Earlier this week, I had a chance to connect with Lawrence Moore, the founder of Larping in Color (LINC).
LINC is a non-profit organization that works to connect larp creators with consultants who review their games and rules with an eye to making games as welcoming as possible for folks from diverse backgrounds, especially people of color and LGBTQ+ folks.
LINC presently has five employees, Christopher Tang, Ashley Naron, Jeanette Esparza, Dr. Rachael Cofield, and Lawrence Moore, who founded LINC. Moore is the creator of the Pantheon LARP system, and he was inspired to create LINC based upon his own experience as a queer Black man navigating the larp scene in the Atlanta area.
One campaign that is in the works (probably a few months out) is the Normalize Paid Emotional Labor (NPEL) Program. Presently, there is a problem in many larp communities in which players of color find themselves burdened with the unpaid emotional work of having to address racism within their gaming groups. Moore believes that the emotional labor of mitigating bias within a community should be acknowledged as a form of skilled labor, and that normalizing it as a paid position will help make it easier for players of color to opt out when this work falls upon their shoulders in a way that is unwanted.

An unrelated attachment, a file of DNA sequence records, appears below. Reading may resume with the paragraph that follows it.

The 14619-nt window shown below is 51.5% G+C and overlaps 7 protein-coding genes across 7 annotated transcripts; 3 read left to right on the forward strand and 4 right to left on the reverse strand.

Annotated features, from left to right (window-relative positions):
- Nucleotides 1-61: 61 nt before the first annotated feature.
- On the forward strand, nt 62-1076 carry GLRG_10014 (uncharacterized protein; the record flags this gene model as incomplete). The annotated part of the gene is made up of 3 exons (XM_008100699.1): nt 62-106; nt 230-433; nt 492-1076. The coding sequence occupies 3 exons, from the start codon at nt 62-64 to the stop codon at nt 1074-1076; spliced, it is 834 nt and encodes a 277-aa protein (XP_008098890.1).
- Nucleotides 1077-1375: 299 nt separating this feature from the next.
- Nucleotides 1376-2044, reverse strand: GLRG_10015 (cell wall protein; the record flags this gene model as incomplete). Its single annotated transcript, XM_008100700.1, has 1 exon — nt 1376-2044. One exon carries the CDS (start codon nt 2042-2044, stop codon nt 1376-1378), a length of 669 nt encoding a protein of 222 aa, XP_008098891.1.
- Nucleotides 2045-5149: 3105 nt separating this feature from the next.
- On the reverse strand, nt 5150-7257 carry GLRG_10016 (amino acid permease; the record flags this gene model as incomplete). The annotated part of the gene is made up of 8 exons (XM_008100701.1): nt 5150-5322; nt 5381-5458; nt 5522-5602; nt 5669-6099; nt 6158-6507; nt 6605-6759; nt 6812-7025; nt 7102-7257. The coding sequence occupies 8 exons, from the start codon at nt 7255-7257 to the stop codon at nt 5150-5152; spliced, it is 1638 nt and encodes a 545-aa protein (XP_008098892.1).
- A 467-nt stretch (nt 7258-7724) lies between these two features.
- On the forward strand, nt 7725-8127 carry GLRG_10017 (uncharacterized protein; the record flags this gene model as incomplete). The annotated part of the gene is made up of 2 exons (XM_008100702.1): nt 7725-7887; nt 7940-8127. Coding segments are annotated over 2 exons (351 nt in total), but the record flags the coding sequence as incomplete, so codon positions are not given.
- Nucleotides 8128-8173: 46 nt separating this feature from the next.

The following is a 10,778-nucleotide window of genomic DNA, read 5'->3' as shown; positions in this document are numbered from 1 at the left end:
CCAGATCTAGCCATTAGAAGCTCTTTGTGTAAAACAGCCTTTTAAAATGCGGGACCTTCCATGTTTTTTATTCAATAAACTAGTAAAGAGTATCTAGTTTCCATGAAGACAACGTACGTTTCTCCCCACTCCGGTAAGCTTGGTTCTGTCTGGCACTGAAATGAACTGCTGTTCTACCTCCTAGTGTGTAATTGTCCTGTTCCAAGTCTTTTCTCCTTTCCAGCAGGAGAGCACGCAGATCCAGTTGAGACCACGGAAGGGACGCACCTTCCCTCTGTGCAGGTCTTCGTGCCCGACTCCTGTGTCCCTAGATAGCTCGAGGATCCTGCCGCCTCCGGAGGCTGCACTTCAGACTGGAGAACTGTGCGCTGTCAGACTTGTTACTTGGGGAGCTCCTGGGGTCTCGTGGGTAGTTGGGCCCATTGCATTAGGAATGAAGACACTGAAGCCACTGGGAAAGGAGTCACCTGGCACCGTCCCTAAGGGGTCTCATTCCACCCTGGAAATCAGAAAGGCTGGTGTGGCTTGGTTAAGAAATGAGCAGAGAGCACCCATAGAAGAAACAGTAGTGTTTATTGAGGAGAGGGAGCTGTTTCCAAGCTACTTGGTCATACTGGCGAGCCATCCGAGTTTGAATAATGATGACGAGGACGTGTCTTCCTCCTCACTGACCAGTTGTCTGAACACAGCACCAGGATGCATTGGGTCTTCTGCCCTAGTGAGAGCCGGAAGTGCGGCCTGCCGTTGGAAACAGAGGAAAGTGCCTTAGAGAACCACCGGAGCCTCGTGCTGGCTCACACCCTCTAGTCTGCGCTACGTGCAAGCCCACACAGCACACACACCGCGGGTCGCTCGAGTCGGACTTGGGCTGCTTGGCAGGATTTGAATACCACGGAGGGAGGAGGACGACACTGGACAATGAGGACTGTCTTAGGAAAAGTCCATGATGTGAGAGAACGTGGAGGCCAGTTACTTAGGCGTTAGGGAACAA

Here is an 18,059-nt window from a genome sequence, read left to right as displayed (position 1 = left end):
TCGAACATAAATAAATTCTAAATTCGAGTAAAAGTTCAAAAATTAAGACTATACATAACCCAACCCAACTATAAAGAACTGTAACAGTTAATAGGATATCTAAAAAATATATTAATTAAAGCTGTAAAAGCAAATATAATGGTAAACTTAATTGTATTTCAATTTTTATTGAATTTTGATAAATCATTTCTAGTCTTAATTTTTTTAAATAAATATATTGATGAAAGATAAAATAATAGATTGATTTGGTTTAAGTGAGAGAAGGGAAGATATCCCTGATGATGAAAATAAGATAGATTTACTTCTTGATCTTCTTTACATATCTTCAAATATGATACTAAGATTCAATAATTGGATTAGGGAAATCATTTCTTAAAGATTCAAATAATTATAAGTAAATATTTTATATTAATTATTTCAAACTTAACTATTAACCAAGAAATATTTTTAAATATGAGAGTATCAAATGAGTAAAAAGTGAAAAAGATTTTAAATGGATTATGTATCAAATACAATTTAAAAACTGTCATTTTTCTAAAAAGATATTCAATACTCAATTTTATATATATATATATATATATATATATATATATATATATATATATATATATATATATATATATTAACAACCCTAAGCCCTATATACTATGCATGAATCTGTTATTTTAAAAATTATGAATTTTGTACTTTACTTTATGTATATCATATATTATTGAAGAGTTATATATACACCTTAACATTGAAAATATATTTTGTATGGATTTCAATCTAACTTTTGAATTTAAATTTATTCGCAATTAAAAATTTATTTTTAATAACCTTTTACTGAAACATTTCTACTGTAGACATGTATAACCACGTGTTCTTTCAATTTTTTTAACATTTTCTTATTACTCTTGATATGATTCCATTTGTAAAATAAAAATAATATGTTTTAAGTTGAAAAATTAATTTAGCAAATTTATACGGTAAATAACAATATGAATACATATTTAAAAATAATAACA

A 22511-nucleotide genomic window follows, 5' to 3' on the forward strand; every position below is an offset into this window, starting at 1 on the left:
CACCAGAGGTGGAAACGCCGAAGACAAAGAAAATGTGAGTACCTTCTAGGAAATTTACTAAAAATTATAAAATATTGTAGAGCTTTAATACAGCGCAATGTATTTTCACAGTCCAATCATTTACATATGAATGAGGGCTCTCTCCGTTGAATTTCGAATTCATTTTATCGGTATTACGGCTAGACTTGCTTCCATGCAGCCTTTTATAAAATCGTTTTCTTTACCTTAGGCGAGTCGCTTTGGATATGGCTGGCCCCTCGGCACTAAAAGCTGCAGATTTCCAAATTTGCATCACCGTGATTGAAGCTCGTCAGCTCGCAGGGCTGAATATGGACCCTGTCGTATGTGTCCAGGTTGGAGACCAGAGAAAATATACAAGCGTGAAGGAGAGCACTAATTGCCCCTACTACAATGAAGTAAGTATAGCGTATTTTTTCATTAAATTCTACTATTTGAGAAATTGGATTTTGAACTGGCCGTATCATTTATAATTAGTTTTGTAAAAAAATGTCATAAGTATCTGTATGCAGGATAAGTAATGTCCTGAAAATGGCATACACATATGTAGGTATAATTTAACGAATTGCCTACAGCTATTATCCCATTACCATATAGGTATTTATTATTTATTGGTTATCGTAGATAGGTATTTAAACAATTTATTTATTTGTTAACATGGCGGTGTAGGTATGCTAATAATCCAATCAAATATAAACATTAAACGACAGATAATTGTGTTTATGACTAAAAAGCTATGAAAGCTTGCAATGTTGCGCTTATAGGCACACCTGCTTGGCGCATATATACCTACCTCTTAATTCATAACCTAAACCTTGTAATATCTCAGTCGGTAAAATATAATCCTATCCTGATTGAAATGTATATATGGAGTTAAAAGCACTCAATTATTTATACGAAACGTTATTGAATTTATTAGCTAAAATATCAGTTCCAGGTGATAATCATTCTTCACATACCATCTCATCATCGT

Right now LINC is preparing to run a series of low-cost online workshops to help larpmakers make better design decisions to support players of color. The first workshop, which will be led by Mytrice Allen on the topic of Implicit Bias, is scheduled for January 15th, 2022.
Other services LINC provides include connecting larpmakers with consultants who offer what they call “sensitivity readings” of rulebooks and game systems. A sensitivity reading is a line-by-line approach that notes any aspects of the game system that players of color or LGBTQ+ players might find troublesome.
For gamemakers who want a more holistic approach, LINC also can connect them with consultants who can work with them from the beginning of the creation of their game, helping guide the process of creating the rulebook and developing the game community, helping create a strong foundation of inclusivity for players of color and LGBTQ+ folks from the get-go.
While LINC connects larpmakers to paid consultants, the organization does not charge for the work of making these connections. LINC is funded largely through their patreon page and donations. While LINC specializes in campaign-style larps with rulebooks, they are prepared to work on other types of larp and interactive media on a case-by-case basis.